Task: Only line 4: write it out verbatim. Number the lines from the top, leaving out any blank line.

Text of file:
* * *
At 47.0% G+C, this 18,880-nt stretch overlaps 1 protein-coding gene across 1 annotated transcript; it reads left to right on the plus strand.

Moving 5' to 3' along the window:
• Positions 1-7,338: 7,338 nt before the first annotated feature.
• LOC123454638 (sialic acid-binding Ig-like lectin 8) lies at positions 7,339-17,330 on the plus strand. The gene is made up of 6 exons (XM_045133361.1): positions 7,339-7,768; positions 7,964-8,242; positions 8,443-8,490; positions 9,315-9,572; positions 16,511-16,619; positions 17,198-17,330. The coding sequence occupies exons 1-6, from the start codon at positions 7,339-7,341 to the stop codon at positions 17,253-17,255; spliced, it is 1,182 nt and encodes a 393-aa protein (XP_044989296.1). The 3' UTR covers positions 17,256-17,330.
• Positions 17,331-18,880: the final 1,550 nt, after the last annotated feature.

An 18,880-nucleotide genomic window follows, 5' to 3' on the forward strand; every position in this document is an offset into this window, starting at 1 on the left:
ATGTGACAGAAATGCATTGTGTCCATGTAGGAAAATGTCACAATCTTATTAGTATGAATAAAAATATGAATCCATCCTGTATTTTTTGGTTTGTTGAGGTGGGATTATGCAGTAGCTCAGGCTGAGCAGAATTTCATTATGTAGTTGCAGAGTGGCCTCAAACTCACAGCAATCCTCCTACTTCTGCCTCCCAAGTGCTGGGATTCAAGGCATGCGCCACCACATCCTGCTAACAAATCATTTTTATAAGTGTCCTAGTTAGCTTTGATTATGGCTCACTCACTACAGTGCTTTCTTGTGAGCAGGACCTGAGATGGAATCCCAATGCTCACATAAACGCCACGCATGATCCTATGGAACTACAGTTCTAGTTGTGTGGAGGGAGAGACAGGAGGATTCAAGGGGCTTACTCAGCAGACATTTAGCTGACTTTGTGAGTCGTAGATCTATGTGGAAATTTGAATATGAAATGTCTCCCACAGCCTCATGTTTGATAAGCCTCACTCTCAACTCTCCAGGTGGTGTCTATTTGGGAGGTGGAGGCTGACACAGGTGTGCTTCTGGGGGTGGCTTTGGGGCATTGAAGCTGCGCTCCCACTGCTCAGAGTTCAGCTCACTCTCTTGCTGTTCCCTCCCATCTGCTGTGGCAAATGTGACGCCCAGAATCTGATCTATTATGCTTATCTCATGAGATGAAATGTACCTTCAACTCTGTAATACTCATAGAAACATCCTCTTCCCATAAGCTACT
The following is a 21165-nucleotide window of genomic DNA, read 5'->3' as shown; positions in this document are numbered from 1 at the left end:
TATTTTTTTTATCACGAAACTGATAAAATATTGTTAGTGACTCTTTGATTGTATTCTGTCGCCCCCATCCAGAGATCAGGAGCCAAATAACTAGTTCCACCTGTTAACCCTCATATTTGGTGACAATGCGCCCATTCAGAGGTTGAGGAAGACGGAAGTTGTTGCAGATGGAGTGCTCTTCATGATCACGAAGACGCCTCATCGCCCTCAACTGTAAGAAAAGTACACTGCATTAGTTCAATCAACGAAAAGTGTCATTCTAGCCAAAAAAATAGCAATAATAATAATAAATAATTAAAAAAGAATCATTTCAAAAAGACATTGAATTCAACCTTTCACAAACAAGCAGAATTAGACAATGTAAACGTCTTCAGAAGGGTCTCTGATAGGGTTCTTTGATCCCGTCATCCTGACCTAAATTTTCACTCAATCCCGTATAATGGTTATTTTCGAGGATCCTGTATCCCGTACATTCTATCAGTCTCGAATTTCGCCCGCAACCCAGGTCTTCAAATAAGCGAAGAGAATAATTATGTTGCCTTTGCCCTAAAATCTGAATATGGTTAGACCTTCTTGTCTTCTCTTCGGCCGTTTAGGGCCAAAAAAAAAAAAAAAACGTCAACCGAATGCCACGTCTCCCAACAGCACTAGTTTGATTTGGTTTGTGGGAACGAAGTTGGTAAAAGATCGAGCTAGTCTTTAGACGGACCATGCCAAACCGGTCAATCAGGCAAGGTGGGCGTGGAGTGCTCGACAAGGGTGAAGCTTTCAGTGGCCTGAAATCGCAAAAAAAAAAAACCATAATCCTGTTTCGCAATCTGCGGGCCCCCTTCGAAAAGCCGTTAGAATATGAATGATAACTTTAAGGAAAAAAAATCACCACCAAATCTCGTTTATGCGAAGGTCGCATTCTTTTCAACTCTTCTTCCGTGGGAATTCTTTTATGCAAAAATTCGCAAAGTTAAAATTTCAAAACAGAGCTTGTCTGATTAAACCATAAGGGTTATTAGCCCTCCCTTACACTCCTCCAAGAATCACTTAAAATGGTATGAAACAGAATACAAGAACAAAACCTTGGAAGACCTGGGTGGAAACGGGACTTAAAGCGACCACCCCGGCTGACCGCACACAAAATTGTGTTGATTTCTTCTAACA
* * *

• LOC123454638 (sialic acid-binding Ig-like lectin 8) lies at positions 7,339-17,330 on the plus strand. The gene is made up of 6 exons (XM_045133361.1): positions 7,339-7,768; positions 7,964-8,242; positions 8,443-8,490; positions 9,315-9,572; positions 16,511-16,619; positions 17,198-17,330. The coding sequence occupies exons 1-6, from the start codon at positions 7,339-7,341 to the stop codon at positions 17,253-17,255; spliced, it is 1,182 nt and encodes a 393-aa protein (XP_044989296.1). The 3' UTR covers positions 17,256-17,330.